As Common Dreamsreported last month, transgender rights advocates were alarmed when the Millstone Act was introduced, marking the "startling new evolution" of anti-LGBTQ+ legislation as it waged an attack on the rights of transgender adults as well as adolescents—against long-standing guidance from theAmerican Medical Association, theAmerican Psychiatric Association, and theAmerican Academy of Pediatrics.
"Gender-affirming care is lifesaving," said Harper Seldin, staff attorney at the ACLU's LGBTQ and HIV Project. "Every major medical association opposes bans on gender-affirming care, and these bills will push medical providers out of Oklahoma, which is already facing a shortage of doctors. These proposed bans do not protect anyone in Oklahoma... Oklahoma legislators have no business telling parents that they cannot seek lifesaving care for their transgender children, or stopping adults from accessing safe and effective care for themselves, just because they are transgender."
Last week Utah became the latest state to bar transgender adolescents from accessing gender-affirming healthcare. Arizona, Alabama, and Arkansas have also passed such bans into law, but a federal judge temporarily blocked Arkansas' law in 2021.
"This resolution is little about intelligent discourse and everything to do about laying the groundwork to cut Social Security and Medicare," said Rep. Mark Pocan, one of 86 House Democrats who voted against the measure.
More than 100 U.S. House Democrats—including some of the wealthiest members of Congress—joined with Republican lawmakers on Thursday in passing a resolution "denouncing the horrors of socialism," a largely symbolic gesture that opponents warned is nonetheless a step toward slashing Social Security, Medicare, and other safety net programs.
House Concurrent Resolution 9, which "denounces socialism in all its forms and opposes the implementation of socialist policies in the United States," was introduced by Rep. María Elvira Salazar (R-Fla.), the staunchly anti-communist daughter of Cuban exiles who once interviewed then-Cuban President Fidel Castro for Telemundo.
"I think it's the best resolution that has ever been presented before the United States Congress," Salazar toldInsider at the U.S. Capitol before the vote. "Our youth are being penetrated by this ideology through media and academia."
One hundred and nine Democrats—many of them members of the corporate-friendly New Democrat Coalition—joined with every Republican lawmaker in voting to approve the resolution. Prominent Democrats who voted "yes" include: House Minority Leader Hakeem Jeffries (N.Y.), former House Speaker Nancy Pelosi (Calif.), and House Assistant Democratic Leader Jim Clyburn (S.C.), all of whom played prominent roles in defeating Sen. Bernie Sanders' (I-Vt.) presidential campaigns, which were based on popular democratic socialist policies and principles.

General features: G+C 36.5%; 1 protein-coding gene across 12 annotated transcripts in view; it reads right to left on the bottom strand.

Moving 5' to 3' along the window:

\u201cOne of these "New Democrats" is Congresswoman @SuzanDelBene - the new chair of the @DCCC, the House Democrats' PAC.\n\nThis is their plan to win the majority: not to pass popular bills like #MedicareForAll, but to ATTACK progressives and stoke another Red Scare.\n\nEmbarrassing.\u201d— Our Wisconsin Revolution (@Our Wisconsin Revolution) 1675369788
Many of the Democrats voting for the resolution also rank among the wealthiest members of Congress, including Pelosi, whose 2018 net worth was over $114 million, according to OpenSecrets.org; Suzan DelBene (Wash., $79 million net worth); Dean Phillips (Minn., $64 million); Scott Peters (Calif., $60 million); and Ro Khanna (Calif., $45 million). Khanna along with Reps. Adam Schiff and Eric Swalwell of California and Rubén Gallego of Arizona, are either current or prospective candidates for U.S. Senate.
Denouncing the measure on the House floor, Rep. Jim McGovern (D-Mass.)—who voted "no"— said that "the socialism resolution is useless. It does nothing. It does not matter. Are we talking about public schools? Are we talking about roads? Are we talking about Social Security? I mean, give me a break."
\u201cThe GOP has called Social Security, Medicare, the Affordable Care Act, & even free public schools "socialism" to scare ppl. Today, House R's wasted our time by debating a sham resolution in an attempt to justify cuts to programs that millions of Americans have paid into & earned.\u201d— Congressman Maxwell Alejandro Frost (@Congressman Maxwell Alejandro Frost) 1675355277
Rep. Mark Pocan (D-Wis.), Chair Emeritus of the Congressional Progressive Caucus, invoked his experience as a capitalist to lambaste the anti-socialism resolution.
"For 35 years now I've owned a small business, giving me significantly more experience as a capitalist than the vast majority of members on the other side of the aisle. So as a capitalist, let me tell you: This resolution is plain ridiculous. It jointly condemns Pol Pot and Norway," Pocan said during floor debate, referring to the former Cambodian dictator, who was supported by the Republican Reagan administration after leading a genocidal regime that killed at least 1.5 million people.
Here's what this is really about: More and more members on the other side of the aisle are calling for cuts to Social Security and Medicare, and many have referred to these programs as "socialism" throughout their existence. The other night in the Rules Committee they showed their cards. Republicans refused an amendment to declare that Social Security and Medicare is not socialism. This resolution is little about intelligent discourse and everything to do about laying the groundwork to cut Social Security and Medicare.